Jason OMahony - Irish political blogger, Irish politics, EU politics
 
0

Give Greece a wire brush write-off?

Posted by Jason O on Jun 30, 2015 in European Union, Events, The Sunday Business Post

Sunday business post logoPublished in The Sunday Business Post

15th March 2015

When it comes down to it, if they’re honest, the Germans will probably admit in private that there isn’t a hope in hell of Greece paying back its debt. They’ll also admit that the debt isn’t really the problem.

The real problem is that Angela’s hard line is beginning to take on the same golden calf standing in German politics as the commitment to restoring the national language is here. Except unlike us, the Germans tend to mean it.

We forget that for every Greek worker waving a sign saying “We are not a German colony” there’s a German worker happy to hold aloft a sign saying “Not a cent of my taxes, Angie!”, and unlike the Greeks, the Germans actually can remove her from office.

But what really matters to the Germans is the fear that firstly, the Greeks will immediately go back to their old ways of regarding taxation as being an interesting philosophical concept, and secondly, the Spanish, Irish, Portuguese and Italians will all suddenly stop self-flagellating, look at our trousers bunched around our ankles, and pull a collective “Now, hold on a minute!”

The trick then, is to find a way of cutting the Greeks some slack but doing it in such a way that the other problem countries do a Meatloaf: “I’ll do anything . . . but I won’t do THAT!”

A bit of imagination will be required. It’s all well and good signing memorandums of understanding, but nobody really believes them. You have to make them do something so humiliating that other countries baulk at the idea of requesting the same deal. For example, letting Brussels nominate the head of Greece’s tax collection authorities, and the head of its public service, and maybe even its finance, labour and justice ministers.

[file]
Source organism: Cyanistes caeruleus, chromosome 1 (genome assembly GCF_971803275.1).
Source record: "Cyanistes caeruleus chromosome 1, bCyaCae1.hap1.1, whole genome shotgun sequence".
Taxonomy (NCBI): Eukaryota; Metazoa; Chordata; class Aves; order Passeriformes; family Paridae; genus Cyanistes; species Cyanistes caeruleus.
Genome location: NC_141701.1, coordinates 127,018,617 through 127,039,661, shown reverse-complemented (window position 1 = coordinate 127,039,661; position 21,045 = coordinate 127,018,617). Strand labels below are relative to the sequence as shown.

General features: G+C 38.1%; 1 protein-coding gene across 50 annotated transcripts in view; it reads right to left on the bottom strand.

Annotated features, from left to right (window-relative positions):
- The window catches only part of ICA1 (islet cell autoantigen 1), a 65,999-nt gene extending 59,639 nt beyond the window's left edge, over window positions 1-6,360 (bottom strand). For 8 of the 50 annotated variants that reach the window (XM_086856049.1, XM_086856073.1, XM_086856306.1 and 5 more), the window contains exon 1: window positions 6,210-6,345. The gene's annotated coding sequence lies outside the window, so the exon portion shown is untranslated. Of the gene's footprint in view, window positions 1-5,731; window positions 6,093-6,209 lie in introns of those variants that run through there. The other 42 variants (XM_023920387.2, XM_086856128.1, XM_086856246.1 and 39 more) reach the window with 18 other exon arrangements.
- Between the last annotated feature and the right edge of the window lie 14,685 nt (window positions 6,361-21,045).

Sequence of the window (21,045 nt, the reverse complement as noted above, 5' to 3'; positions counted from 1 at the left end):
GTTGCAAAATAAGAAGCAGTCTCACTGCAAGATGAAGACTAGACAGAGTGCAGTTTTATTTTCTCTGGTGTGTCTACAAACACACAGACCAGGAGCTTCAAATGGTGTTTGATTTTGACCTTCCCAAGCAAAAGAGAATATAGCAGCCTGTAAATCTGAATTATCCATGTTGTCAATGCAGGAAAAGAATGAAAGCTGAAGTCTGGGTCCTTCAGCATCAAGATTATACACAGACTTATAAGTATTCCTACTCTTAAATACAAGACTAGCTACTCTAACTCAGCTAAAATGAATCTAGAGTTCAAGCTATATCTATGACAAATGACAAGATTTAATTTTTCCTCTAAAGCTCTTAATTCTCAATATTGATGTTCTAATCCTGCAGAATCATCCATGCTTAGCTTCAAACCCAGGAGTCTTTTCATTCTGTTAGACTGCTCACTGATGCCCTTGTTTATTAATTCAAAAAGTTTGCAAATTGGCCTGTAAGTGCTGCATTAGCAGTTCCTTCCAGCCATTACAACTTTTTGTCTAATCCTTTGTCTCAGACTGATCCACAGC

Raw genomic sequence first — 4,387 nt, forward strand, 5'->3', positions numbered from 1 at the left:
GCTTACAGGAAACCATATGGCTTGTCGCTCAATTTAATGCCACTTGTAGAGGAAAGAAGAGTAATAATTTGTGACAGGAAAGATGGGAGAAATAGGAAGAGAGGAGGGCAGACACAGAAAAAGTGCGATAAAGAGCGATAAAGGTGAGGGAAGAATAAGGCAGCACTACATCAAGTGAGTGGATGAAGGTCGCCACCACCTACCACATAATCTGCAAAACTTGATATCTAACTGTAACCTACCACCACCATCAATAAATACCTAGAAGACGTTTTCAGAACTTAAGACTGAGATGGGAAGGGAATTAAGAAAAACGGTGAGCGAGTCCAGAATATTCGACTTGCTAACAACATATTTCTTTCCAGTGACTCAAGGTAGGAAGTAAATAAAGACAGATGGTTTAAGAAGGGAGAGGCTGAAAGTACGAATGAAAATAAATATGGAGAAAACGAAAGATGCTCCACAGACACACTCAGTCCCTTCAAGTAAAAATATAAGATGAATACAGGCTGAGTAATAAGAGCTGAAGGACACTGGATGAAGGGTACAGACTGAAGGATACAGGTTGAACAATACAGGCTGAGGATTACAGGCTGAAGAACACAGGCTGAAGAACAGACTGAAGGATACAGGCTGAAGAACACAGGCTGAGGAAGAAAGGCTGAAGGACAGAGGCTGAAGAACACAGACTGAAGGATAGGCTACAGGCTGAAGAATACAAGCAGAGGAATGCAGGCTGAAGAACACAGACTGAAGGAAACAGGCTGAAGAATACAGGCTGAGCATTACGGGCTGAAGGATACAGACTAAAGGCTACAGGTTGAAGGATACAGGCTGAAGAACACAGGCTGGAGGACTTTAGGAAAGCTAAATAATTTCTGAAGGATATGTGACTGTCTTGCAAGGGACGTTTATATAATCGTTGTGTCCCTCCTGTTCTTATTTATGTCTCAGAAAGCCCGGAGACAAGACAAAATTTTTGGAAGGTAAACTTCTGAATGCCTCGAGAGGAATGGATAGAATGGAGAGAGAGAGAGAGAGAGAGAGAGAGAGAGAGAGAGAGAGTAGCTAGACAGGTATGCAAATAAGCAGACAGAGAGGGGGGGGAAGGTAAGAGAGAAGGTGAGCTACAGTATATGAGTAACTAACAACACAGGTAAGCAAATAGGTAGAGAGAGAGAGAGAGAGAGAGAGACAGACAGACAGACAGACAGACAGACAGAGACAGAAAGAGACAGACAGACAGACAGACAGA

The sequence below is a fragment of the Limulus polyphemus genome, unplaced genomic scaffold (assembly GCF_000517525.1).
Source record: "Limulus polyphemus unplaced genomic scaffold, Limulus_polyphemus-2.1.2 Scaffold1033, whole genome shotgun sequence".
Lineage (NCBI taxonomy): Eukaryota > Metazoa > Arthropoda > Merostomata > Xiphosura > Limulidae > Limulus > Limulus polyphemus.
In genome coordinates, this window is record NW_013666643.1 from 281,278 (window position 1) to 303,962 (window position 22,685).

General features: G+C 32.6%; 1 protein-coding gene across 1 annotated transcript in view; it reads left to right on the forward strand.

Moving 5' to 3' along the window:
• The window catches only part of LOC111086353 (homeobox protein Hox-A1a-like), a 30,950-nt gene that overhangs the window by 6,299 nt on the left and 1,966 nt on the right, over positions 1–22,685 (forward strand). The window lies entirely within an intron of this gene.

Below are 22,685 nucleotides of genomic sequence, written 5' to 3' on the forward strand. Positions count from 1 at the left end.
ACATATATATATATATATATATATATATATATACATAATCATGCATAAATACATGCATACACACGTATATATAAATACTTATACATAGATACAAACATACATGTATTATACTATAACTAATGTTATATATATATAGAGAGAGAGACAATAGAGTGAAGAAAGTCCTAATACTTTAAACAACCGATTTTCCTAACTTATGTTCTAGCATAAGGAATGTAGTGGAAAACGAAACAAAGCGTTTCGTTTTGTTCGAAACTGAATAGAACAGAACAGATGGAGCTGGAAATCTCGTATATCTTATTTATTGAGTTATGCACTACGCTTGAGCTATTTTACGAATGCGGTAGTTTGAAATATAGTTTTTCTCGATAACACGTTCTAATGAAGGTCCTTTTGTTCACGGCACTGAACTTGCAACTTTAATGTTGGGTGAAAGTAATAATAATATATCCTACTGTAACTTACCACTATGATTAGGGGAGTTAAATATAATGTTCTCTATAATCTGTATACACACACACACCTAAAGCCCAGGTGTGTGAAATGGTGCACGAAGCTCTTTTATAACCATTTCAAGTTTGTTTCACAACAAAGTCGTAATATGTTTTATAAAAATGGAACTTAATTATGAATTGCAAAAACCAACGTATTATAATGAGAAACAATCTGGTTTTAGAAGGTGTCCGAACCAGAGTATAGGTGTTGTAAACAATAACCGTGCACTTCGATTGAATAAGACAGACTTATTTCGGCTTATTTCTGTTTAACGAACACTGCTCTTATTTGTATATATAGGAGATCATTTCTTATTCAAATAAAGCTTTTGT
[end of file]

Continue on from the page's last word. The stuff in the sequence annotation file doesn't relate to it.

Extreme? Yes. Humiliating? Definitely. Worth a hundred billion of a write-off? Hmmm.

Would the Irish, Spanish or Italians concede the same? I doubt it. Sure, the wags say that Greece and Italy did actually let Brussels nominate their prime ministers, but this is much bigger. This is actual direct control.

Would we allow Olli Rehn be appointed to the Seanad and then made Minister for Taxation and Public Sector Reform for a €30 billion write-off? Sure, we announce, until he tries to bring in, say, Swedish tax transparency where everybody’s salary and tax is published online. Or tries to get us to pay for, God forbid, the actual amount of water we use?

How would our political class react if Brussels demanded that all our junior ministers not be members of the Oireachtas, but people technically knowledgeable of the portfolios they are covering?

How would learned colleagues in the Kings Inns react to a Dutch justice minister announcing that he was abolishing the difference between Irish barristers and solicitors? Good God man, an affront to democracy! There’d be wigs flying everywhere in indignation.

Suddenly €30 billion would become a mere metaphysical construct, something that pales into insignificance when your real live water bill arrives and the minister thinks nothing of turning off the water supply if you don’t pay, and doesn’t know or care who Joe Duffy is.